As a citizen of the world, I get an upgrade. I get to see myself in comparison to my society, and groups of people totally different than me. I get to decide what I do and don’t like about my culture because of how many other cultures I’ve been exposed to. I have a better understanding of lifestyle options and don’t just have to be who my society tells me to be.
5. Friends I Never Would Have Met
I have friends around the world, and while it hurts me not to have magic powers, being with everyone everywhere at the same time, I can say someone’s got my back in a lot of places (and vice versa).
When we travel, especially solo, we learn to take care of ourselves. We also learn that we need people, sometimes complete strangers, to help us help ourselves. There’s just some things you can’t do without a friendly stranger.
It’s a nice feeling to challenge ourselves and know how much we can handle. However, just like a child’s bewilderment, we have kid-like limits while traveling, especially over-seas. There’s an irony to learning how strong we are, but also how weak we are; that’s why travelers help each other.
7. Gratefulness for the Most Basic Necessities
If you’ve ever been glacier hiking in Patagonia and just assumed a shop would offer sandwiches only to find yourself hungry and sharing lunch with back-packers — you know just a sample of missing out on life’s most basic needs.
As a traveler, we are bound to end up hungry, lost, afraid, dirty, robbed or somehow left without currency, perhaps without a place to stay, and even lonely. Sometimes, the biggest problem isn’t trying to find wifi, but finding someone that understands you — and I’m not just speaking language barriers.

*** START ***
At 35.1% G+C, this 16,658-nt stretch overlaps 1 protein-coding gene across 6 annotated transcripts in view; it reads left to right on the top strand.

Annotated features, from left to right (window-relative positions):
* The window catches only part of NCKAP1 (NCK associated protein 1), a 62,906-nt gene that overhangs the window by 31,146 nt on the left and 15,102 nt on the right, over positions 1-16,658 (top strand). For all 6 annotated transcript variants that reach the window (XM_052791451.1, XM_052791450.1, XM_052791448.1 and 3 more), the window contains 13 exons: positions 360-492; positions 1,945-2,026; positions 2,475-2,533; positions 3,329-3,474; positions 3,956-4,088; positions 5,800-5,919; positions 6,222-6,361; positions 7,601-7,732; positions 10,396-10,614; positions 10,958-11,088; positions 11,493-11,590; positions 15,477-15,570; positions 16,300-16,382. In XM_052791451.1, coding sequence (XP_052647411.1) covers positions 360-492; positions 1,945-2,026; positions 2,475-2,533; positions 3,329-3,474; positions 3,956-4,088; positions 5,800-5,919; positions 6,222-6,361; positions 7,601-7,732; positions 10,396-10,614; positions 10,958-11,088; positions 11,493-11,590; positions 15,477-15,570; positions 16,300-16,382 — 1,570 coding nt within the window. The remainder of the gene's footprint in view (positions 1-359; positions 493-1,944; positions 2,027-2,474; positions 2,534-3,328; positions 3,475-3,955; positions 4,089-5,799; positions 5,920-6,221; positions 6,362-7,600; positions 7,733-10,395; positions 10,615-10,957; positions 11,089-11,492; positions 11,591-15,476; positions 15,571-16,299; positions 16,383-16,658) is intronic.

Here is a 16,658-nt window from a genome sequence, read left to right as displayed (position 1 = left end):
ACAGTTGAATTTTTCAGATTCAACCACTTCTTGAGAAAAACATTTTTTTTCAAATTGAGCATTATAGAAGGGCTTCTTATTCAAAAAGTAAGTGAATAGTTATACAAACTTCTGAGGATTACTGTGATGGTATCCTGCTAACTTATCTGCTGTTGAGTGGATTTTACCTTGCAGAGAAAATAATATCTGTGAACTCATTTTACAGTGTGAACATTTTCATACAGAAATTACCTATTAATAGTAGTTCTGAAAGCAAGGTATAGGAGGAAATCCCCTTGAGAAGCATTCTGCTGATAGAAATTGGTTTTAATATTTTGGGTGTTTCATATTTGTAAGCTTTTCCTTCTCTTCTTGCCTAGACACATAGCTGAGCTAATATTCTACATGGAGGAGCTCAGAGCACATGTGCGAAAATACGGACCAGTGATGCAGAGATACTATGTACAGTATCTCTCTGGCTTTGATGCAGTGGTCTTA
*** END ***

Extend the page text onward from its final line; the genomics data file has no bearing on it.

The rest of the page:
Not to mention, witnessing how much others don’t have.
The people working every day in developing nations, who are happy to be without much, get me every time. Those first world problems come to life during your first trip abroad.
When a piece of luggage was left behind and we “wasted” time on a bus, I made a few new friends. Samana, The Dominican Republic
8. Confidence in Myself
I won’t speak for everyone, but gosh darn travel has made me happy and confident. Maybe it’s the problem-solving; maybe it’s the appreciation for differences. It could be finding a global community, or the bewilderment; but something about travel is just short of an ego boost. Try it and you’ll see.
I always feel a little bold in yellow. New York, photo credit @RossCockrell
9. Hope through Kindness
People can be so cruel. Yet every time you’ve been a traveler in need, someone will pull through. It might not be the same person every time, but someone will be there.
You too share kindness and give people hope. It’s the hope we give others which keeps our own alive.
I guess, if home is where the heart is, my heart is everywhere. In the physical absence of my friends and family, I’ve come to realize, even when I’ve left — they’re always still there. Love is so much louder in the presence of absence, and so travel has given me the power to love harder.
It’s all that travel that made me realize: it was never the travel itself that made me happier or wiser, but the way that it has given me … me.
Mommy & Me. I may not have an apartment, but I’ll always have a home.